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Posts Tagged ‘kathleen reardon’

So today I thought I’d offer a quick riff about double standards.

Case number one, the most obvious:  Rep. John Boehner’s weepathon on “60 Minutes.”  The prospective Speaker of the House cries.  Don’t know why.  But as USC Professor Kathleen Reardon points out on HuffPo, it’s perfectly fine — if somewhat creepy — if a Republican male cries on TV, but can you imagine the outcry if Nancy Pelosi had done the same?  From Reardon’s post (Note:  videos from “60 Minutes” are embedded here):

Men get to cry with impunity lately, especially those considered tough, stiff, distant, difficult, demanding or dispassionate. The context matters; nowadays in politics talking about old friends, soldiers, children, harm done to one’s family, or personal challenges provide opportunities when a tear or two can do more good than harm.

Republican crying is more acceptable than Democratic crying because liberals are expected to be softer – “bleeding hearts.” Republicans are perceived as tougher, less sensitive, often more concerned with business priorities. So, crying works well for them. It’s the violation of expectations that makes conservative crying persuasive. It’s the beauty of not being predictable.

Women, whether in business or politics, are in a more difficult position with regard to any sort of emoting. Since it is expected of them, crying doesn’t serve as a balancing technique. It merely confirms that they are soft. Of course, if a woman like Margaret Thatcher were to shed a tear, it would violate expectations and in the right context might serve her well — once or twice.

Yet the tough Nancy Pelosi won’t take that risk. When asked about John Boehner’s tendency to cry, Pelosi responded:

“You know what? He is known to cry. He cries sometimes when we’re having a debate on bills. If I cry, it’s about the personal loss of a friend or something like that. But when it comes to politics — no, I don’t cry. I would never think of crying about any loss of an office, because that’s always a possibility, and if you’re professional, then you deal with it professionally.”

You can’t blame Pelosi. She remembers what happened to Hillary Clinton.

So do we.  She cried on the campaign trail.  And was roundly castigated for it:  How, you know, like a woman to be so emotional.  And so it goes.  Need we say more?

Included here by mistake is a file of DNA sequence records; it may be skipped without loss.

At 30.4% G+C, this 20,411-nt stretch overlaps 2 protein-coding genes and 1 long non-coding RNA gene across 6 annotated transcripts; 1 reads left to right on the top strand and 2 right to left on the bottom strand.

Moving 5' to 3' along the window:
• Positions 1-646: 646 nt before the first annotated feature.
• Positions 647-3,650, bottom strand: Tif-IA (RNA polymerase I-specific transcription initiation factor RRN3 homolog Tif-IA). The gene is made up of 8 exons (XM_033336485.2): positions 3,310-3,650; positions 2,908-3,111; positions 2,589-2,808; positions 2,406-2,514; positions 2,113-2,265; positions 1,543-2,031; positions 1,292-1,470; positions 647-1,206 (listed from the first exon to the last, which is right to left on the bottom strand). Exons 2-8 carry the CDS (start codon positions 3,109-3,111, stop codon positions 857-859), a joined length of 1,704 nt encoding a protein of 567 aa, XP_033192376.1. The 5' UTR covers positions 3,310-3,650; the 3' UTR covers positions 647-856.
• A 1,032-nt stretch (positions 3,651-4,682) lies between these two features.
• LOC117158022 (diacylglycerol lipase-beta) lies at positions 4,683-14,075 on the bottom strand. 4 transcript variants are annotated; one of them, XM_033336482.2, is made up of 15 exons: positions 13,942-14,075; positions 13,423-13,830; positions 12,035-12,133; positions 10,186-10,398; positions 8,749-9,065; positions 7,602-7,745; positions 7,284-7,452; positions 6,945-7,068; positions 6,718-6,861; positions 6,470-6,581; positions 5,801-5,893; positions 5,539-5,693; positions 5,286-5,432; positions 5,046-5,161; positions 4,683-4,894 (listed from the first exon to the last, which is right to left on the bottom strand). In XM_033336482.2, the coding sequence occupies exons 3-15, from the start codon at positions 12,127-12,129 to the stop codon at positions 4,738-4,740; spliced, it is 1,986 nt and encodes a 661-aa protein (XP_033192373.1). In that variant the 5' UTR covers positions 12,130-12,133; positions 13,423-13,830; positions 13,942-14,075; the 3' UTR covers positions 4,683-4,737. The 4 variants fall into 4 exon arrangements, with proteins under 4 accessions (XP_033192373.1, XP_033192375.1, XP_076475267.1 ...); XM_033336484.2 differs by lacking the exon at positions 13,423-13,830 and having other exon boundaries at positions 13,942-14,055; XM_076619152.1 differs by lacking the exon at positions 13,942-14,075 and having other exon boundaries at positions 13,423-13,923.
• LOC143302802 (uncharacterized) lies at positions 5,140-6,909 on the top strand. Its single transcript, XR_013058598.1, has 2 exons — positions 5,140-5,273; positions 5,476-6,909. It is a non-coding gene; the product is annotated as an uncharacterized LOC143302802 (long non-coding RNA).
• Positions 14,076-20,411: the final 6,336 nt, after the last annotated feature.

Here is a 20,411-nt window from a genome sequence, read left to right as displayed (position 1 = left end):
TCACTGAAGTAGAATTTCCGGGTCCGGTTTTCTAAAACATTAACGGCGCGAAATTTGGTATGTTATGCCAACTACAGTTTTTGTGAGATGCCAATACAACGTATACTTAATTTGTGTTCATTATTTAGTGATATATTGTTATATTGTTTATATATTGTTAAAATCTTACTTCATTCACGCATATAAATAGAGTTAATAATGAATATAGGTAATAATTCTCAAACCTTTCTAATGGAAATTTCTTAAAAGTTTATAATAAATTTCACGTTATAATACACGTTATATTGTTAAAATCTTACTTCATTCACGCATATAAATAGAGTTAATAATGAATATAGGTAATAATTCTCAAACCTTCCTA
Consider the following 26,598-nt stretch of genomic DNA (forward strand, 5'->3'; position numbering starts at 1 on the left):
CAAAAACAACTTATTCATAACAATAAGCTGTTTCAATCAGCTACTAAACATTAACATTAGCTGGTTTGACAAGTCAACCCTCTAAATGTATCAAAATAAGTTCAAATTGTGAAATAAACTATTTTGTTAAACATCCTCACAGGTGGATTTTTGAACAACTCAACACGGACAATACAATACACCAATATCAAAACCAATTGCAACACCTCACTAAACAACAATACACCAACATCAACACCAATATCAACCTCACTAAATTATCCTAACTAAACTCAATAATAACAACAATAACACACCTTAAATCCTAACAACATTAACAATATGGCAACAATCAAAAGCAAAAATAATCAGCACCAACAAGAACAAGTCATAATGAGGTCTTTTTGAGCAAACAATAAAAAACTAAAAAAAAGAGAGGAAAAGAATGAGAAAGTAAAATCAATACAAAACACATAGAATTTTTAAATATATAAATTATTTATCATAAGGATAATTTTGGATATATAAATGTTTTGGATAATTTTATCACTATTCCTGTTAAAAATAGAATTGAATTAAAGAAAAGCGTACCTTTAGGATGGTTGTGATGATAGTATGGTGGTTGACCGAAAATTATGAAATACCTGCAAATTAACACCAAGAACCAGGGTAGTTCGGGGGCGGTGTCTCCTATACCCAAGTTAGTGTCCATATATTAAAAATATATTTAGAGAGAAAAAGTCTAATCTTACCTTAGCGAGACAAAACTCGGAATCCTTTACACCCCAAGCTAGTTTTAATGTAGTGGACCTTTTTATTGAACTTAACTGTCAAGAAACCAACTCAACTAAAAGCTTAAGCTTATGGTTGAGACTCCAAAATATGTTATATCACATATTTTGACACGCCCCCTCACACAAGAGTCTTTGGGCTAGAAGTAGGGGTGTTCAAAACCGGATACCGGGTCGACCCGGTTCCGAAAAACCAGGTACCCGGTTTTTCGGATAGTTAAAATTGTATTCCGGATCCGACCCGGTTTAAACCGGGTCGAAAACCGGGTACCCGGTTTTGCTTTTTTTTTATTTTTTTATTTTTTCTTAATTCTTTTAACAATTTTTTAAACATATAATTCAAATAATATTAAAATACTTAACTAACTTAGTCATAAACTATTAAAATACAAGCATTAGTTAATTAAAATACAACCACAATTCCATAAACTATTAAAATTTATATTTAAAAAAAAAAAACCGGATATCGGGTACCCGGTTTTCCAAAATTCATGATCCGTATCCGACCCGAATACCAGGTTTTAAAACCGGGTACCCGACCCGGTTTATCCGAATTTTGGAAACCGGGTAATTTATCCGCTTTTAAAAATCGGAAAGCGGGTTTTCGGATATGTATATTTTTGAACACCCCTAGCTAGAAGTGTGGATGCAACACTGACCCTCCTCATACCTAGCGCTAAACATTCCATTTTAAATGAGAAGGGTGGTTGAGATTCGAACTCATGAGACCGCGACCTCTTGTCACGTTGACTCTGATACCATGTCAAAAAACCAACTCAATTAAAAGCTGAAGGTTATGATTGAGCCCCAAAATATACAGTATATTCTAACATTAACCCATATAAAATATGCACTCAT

Case in point number two:  While reading the paper on Sunday, I came across a curious, dated expression not once but twice.  Family Man.  As an accolade.  Really, hadn’t that phrase had gone the way of the beehive hairdo?  Apparently not.  The first reference came via a column about our newly elected District Attorney and his newly appointed chief deputy, his best friend.  The columnist took pains to note that both were “dedicated family men”, each with two kids.  The subtext?  Well, it might have been to note that though the two men are close, they are decidedly hetero.  But that’s beside the point.  The implication is that, because they are fathers, well, you can trust them to get the job done.  More in a minute.

The second reference was to some movie star or other.  I think it was Matt Damon.  But again — and I’m embarrassed to admit that I read such stuff, but what the hell, it gave me meat for a riff — shortly after the nutgraf, he was described as a “family man.”  As in, what a guy!

Now, I like families as much as the next girl.  I have one of my own, which I guess means you could call my husband a dedicated family man.  But have you ever heard of a “family woman”?  Yeah, thought not.  And here’s where that double standard comes in.  As we discuss (okay, at length) in our book, studies have shown that women are held back in their careers because they have families, which is bad enough, but also because they might have families.  It’s called the maternal wall, and there’s an impenetrable bias there.  As one of our sources, University of Illinois business professor Jenny Hoobler, told us: “ If a man has a picture of a child in the office, it makes them look like they’re stable, like a good, solid trustworthy employee, but if a woman has pictures in the office, it looks like, uh-oh, she’s not really dedicated to the career.  Will she leave the workplace early to pick up her kids?  Will she take an extended maternity leave?  Will she even come back after the birth of her next child?”

Ugh, right?  Right?

And then, there’s this: A study on fathers out of the Boston College Center for Work and Family found that the dads confirmed that having a baby enhanced their self-image at work, in terms of reputation, credibility and even career options.

I’m sure there are a plenty more examples, but, frankly, I’m off to find my Kleenex.  And so, I leave the cries and whispers to you.  Anything to add?

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